Okay, hold on. Concerts of contemporary chamber music are supposed to be difficult, cerebral events, right? Attended by a handful of po-faced graybeards, half of whom sneak out at intermission? So what was with the packed house on Saturday night for Sybarite5, a string quintet that plays almost exclusively modern music? What was all that impassioned playing, those hard-driving rhythms, the blissed-out faces of the mostly young audience? And what about the cheering — the actual cheering — that filled the Sixth and I Historic Synagogue when the group returned onstage after intermission? Is this what modern music has come to? Genuine, spontaneous . . . excitement?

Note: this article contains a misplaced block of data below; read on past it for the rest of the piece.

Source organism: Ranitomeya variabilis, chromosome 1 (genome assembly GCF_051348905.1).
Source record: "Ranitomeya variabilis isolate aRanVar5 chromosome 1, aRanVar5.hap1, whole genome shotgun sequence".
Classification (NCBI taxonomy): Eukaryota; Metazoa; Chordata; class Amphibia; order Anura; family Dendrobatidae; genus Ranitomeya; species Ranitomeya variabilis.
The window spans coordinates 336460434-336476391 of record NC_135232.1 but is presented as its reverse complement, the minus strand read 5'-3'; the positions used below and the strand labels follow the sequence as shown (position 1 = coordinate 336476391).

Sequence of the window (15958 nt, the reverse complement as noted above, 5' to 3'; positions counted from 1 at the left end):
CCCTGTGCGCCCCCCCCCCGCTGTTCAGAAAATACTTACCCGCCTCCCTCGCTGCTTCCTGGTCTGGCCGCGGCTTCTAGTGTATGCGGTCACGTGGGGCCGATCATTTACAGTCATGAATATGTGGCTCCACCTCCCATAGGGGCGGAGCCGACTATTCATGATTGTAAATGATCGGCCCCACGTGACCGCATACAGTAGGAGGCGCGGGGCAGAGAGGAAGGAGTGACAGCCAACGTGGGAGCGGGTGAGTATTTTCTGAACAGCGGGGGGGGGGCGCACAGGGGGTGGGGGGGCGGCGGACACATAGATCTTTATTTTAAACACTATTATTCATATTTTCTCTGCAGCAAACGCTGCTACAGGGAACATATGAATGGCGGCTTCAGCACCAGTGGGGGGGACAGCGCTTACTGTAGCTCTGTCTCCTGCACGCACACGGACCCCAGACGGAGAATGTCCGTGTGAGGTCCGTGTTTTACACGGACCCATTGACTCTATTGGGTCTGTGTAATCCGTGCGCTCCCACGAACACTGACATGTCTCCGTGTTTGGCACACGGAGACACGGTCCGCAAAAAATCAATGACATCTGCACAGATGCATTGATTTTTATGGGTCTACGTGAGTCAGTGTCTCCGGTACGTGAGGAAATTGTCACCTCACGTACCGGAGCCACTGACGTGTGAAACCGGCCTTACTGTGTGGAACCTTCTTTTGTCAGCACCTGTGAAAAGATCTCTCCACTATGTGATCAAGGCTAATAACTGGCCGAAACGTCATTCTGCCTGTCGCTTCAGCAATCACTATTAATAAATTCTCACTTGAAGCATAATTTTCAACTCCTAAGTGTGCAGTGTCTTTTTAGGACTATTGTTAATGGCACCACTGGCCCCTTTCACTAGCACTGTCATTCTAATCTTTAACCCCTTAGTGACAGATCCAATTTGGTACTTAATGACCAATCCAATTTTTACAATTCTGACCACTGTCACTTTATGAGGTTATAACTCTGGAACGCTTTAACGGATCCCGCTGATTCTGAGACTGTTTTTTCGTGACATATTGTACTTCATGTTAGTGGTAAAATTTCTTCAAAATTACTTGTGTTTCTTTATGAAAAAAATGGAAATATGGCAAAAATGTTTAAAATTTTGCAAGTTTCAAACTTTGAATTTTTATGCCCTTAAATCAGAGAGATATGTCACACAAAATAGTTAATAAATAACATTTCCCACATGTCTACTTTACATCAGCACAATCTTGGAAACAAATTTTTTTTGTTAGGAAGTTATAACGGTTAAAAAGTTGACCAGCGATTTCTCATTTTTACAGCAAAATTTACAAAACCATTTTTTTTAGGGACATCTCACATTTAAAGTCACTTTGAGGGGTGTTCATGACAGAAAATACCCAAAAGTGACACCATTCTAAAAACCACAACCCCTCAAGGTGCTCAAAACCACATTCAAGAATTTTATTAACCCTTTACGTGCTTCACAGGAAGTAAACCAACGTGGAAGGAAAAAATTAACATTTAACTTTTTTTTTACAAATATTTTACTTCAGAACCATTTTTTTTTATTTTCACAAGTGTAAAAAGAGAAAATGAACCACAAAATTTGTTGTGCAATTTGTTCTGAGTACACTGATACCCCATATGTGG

We can only hope. This cheerfully free-ranging ensemble (a string quartet, with added double bass) aimed its performance squarely at 21st-century ears, mixing new works from classical composers with Armenian folk songs, 1950s jazz by Dave Brubeck, the music of Radiohead, a bit of fluff from the pop band a-Ha, a snippet of Mozart and even an Argentinian tango or two. That kind of kitchen-sink eclecticism might sound a little contrived, but it made perfect sense in performance — maybe because of the visceral, even sensual expressiveness that the musicians of Sybarite5 brought to everything they played, and maybe because it was all — as violinist Sarah Whitney declared from the stage — “music we love.”